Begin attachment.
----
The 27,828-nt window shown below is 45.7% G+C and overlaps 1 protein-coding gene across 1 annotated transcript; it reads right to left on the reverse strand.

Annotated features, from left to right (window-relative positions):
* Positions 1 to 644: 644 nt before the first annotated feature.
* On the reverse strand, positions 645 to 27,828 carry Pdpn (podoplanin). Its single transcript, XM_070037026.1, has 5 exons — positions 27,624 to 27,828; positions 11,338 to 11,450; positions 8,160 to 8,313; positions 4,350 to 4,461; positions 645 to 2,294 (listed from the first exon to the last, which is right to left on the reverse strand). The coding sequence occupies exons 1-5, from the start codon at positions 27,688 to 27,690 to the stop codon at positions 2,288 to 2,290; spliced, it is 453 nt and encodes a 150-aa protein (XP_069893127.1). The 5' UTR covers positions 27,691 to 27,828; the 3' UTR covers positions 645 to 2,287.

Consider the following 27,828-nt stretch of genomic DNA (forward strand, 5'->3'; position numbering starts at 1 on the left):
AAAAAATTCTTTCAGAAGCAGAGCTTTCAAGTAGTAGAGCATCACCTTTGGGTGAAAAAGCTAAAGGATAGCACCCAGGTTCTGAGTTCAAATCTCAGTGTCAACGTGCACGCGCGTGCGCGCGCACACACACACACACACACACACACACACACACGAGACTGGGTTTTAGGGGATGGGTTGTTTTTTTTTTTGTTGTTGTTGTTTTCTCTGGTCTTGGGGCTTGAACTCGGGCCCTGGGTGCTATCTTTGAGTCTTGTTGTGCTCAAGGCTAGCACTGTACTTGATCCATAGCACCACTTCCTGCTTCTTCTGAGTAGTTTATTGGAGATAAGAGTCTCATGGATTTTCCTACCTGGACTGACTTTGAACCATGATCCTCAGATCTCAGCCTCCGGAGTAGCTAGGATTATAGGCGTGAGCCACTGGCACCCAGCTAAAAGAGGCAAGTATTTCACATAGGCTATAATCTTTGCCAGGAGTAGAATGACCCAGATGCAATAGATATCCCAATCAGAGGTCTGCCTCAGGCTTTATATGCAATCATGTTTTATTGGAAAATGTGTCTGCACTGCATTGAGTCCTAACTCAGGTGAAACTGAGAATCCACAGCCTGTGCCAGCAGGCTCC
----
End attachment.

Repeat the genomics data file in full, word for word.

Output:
The 27,828-nt window shown below is 45.7% G+C and overlaps 1 protein-coding gene across 1 annotated transcript; it reads right to left on the reverse strand.

Annotated features, from left to right (window-relative positions):
* Positions 1 to 644: 644 nt before the first annotated feature.
* On the reverse strand, positions 645 to 27,828 carry Pdpn (podoplanin). Its single transcript, XM_070037026.1, has 5 exons — positions 27,624 to 27,828; positions 11,338 to 11,450; positions 8,160 to 8,313; positions 4,350 to 4,461; positions 645 to 2,294 (listed from the first exon to the last, which is right to left on the reverse strand). The coding sequence occupies exons 1-5, from the start codon at positions 27,688 to 27,690 to the stop codon at positions 2,288 to 2,290; spliced, it is 453 nt and encodes a 150-aa protein (XP_069893127.1). The 5' UTR covers positions 27,691 to 27,828; the 3' UTR covers positions 645 to 2,287.

Consider the following 27,828-nt stretch of genomic DNA (forward strand, 5'->3'; position numbering starts at 1 on the left):
AAAAAATTCTTTCAGAAGCAGAGCTTTCAAGTAGTAGAGCATCACCTTTGGGTGAAAAAGCTAAAGGATAGCACCCAGGTTCTGAGTTCAAATCTCAGTGTCAACGTGCACGCGCGTGCGCGCGCACACACACACACACACACACACACACACACACGAGACTGGGTTTTAGGGGATGGGTTGTTTTTTTTTTTGTTGTTGTTGTTTTCTCTGGTCTTGGGGCTTGAACTCGGGCCCTGGGTGCTATCTTTGAGTCTTGTTGTGCTCAAGGCTAGCACTGTACTTGATCCATAGCACCACTTCCTGCTTCTTCTGAGTAGTTTATTGGAGATAAGAGTCTCATGGATTTTCCTACCTGGACTGACTTTGAACCATGATCCTCAGATCTCAGCCTCCGGAGTAGCTAGGATTATAGGCGTGAGCCACTGGCACCCAGCTAAAAGAGGCAAGTATTTCACATAGGCTATAATCTTTGCCAGGAGTAGAATGACCCAGATGCAATAGATATCCCAATCAGAGGTCTGCCTCAGGCTTTATATGCAATCATGTTTTATTGGAAAATGTGTCTGCACTGCATTGAGTCCTAACTCAGGTGAAACTGAGAATCCACAGCCTGTGCCAGCAGGCTCC